Monday, February 28, 2011

Mr. John's

As many of you already know, the etymology of "carnival" roughly translates as "farewell to meat." This comes as no surprise to most locals, whose study in linguisitics is simplified by the customary knowledge that when Lent rolls around, we turn our taste buds toward boiled crawfish and fried shrimp instead of roast beef po-boys and muffulettas. Last year, in honor of the carnival season, we authored a series of blog entries which asked locals the question: "What would be your last bite of meat before Lent?"

This year, we fell victim to laziness, and therefore the "Farewell to Meat" series is on hiatus until 2012. But I could not let the Carnival season pass by without scribbling a few words about steak.

Several of my co-workers have been singing the praises of Mr. John's Steakhouse for quite a while, proclaiming that I must visit taste what they proclaimed to be the best steak in New Orleans. After my lone visit two weeks ago, I can't say that Mr. John's serves the #1 steak in the city, but it's Italian side of the menu deserved equal if not more recognition.

The restaurant is masculine, but in an old school Italian manner. The wall in the entryway is covered with framed and signed photographs, while the main dining room is dark and loud with sound echoing off the black and white tiled floor. The service is young, male, and professional. The wine list is surprisingly affordable for a steakhouse, with plenty of bottles under $60.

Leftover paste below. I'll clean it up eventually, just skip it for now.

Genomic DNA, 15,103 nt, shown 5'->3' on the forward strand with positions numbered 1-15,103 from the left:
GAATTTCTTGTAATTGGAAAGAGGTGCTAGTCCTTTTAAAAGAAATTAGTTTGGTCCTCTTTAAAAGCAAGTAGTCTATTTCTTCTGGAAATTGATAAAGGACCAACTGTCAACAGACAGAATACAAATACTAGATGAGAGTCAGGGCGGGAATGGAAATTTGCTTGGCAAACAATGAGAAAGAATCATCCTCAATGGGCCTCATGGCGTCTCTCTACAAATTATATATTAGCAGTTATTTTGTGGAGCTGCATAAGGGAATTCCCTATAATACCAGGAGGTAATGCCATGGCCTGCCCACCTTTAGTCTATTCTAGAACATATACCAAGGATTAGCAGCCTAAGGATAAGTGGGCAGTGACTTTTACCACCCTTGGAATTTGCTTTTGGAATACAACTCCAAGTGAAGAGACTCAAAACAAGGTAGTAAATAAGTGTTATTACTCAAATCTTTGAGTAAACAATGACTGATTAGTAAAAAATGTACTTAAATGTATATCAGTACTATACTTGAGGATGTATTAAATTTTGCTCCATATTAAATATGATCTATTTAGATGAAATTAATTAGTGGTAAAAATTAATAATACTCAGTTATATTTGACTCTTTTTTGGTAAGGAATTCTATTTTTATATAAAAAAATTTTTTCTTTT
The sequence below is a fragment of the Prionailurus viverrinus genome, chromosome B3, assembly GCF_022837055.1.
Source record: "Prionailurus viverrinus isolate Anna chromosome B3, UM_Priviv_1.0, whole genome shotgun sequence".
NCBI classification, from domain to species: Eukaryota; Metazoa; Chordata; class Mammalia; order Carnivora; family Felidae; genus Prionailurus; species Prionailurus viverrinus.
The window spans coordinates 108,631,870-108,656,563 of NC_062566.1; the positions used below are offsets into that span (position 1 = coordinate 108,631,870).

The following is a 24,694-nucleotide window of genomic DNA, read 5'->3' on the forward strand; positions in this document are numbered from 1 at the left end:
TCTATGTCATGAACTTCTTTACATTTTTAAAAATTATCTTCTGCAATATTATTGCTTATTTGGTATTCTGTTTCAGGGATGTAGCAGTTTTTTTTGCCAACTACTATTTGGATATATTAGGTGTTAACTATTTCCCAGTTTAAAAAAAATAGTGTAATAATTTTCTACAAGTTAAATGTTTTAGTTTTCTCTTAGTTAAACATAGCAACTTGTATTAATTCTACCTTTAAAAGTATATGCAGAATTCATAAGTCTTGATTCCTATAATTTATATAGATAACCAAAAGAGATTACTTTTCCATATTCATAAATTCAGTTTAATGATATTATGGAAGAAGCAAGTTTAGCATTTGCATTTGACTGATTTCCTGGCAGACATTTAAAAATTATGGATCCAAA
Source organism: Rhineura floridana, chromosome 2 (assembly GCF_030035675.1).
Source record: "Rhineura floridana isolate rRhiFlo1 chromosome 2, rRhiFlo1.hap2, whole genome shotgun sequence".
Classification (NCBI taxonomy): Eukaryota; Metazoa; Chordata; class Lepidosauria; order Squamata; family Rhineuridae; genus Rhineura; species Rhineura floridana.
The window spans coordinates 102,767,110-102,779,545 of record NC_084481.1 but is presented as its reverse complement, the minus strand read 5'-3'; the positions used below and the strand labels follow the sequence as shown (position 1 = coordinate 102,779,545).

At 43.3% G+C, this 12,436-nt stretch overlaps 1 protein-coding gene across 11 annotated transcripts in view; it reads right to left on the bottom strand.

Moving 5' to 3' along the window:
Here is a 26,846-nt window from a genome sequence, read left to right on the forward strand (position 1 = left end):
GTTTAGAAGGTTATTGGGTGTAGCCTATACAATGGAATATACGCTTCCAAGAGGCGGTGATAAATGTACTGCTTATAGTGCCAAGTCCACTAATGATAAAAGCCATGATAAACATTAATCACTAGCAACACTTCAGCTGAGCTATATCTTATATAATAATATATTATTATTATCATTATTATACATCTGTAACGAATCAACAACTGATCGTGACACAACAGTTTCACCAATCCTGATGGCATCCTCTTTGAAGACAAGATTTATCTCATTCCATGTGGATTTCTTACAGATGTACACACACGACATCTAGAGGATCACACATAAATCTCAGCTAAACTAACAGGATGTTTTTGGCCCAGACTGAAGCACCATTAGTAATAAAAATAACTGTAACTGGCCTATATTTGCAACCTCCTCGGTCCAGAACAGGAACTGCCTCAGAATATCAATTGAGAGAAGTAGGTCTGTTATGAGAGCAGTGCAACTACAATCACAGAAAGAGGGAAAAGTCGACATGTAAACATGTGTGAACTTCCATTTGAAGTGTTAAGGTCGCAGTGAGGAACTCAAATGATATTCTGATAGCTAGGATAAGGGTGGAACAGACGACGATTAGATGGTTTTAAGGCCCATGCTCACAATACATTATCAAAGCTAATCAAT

Meals begin with a basket of light, crisp, and buttery toasts of french bread. Do not forego the eggplant parmesan ($9), which is presented as a cube of thinly sliced paneed eggplant stacked intermittently with layers of mozzarella cheese and covered in a smooth marinara enriched with cream. When Lent rolls around, my default Friday dinner may be 10 orders of the dish. The house salad ($9) is a nice mix of greens, grape tomatoes, roasted red peppers, and shaved parmesan tossed with a red wine vinaigrette, with the only missing ingredient being a sprinkle of salt. The opposite was true though with the French onion soup, whose scalding hot base had been salted to an overkill.

The waiter touted the prime New York strip ($37) as the house specialty, and I took his advice even though I prefer the tenderness of a ribeye. The massive slab of beef arrived on a plate so sizzling hot that I could have used a bib to protect against the melting butter splattering off the plate. I can't deny the tastiness of the beef or the precise execution of the warm-pink, medium-rare center. But the strip is just not my cut of beef.

The Folk Singer out did me again with her Veal Alyssa ($26). whose duo of baby veal cutlets were pounded so thin that only the slight pressure from a fork was necessary to cut individual bites. The white wine, lemon, caper, and butter sauce draped over the veal was lipsmacking delicious, and the small tangle of fettucini was lightly tossed in a minimalist alfredo sauce that consisted of not much more than butter and parmesan with a slight touch of cream.

Midway through the meal, The Folk Singer passed me her plate for a taste, and I promptly polished off every last morsel of veal and drop of sauce. It was not until our way home that she said, "You know I just realized that I wasn't finished with my dinner when I handed you my plate. But you didn't seem too concerned with whether or not I wanted any more."

"Sorry," I said. "Do you want to go back tomorrow night? I'm craving that eggplant parmesan."

Mr. John's Steakhouse - Birdie/Eagle
2111 St. Charles Avenue
(504) 679-7697
Dinner Tues-Sat; Lunch Fridays


BBD said...

A little recognition would be appreciated on the suggestion for the eggplant parmesean.

Anonymous said...

Never been a fan of a strip steak, no matter how much it is talked up by a server.

kibbles said...

their filet is where it's at. im hard pressed to name a superior... Morton's, perhaps, but i give the nod to MJ for being local. plus the sizzling chive-butter plate, the sauteed mushroom, the italian...